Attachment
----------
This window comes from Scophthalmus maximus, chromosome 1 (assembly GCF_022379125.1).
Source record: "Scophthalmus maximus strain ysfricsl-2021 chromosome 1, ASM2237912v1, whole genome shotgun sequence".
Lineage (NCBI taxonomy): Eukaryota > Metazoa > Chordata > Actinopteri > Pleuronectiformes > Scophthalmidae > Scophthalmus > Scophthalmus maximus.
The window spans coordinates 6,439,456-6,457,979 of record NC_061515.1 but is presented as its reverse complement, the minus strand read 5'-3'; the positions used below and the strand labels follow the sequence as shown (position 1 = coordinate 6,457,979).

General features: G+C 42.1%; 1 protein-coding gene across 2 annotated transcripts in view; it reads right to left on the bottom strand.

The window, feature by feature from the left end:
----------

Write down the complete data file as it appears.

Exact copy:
This window comes from Scophthalmus maximus, chromosome 1 (assembly GCF_022379125.1).
Source record: "Scophthalmus maximus strain ysfricsl-2021 chromosome 1, ASM2237912v1, whole genome shotgun sequence".
Lineage (NCBI taxonomy): Eukaryota > Metazoa > Chordata > Actinopteri > Pleuronectiformes > Scophthalmidae > Scophthalmus > Scophthalmus maximus.
The window spans coordinates 6,439,456-6,457,979 of record NC_061515.1 but is presented as its reverse complement, the minus strand read 5'-3'; the positions used below and the strand labels follow the sequence as shown (position 1 = coordinate 6,457,979).

General features: G+C 42.1%; 1 protein-coding gene across 2 annotated transcripts in view; it reads right to left on the bottom strand.

The window, feature by feature from the left end: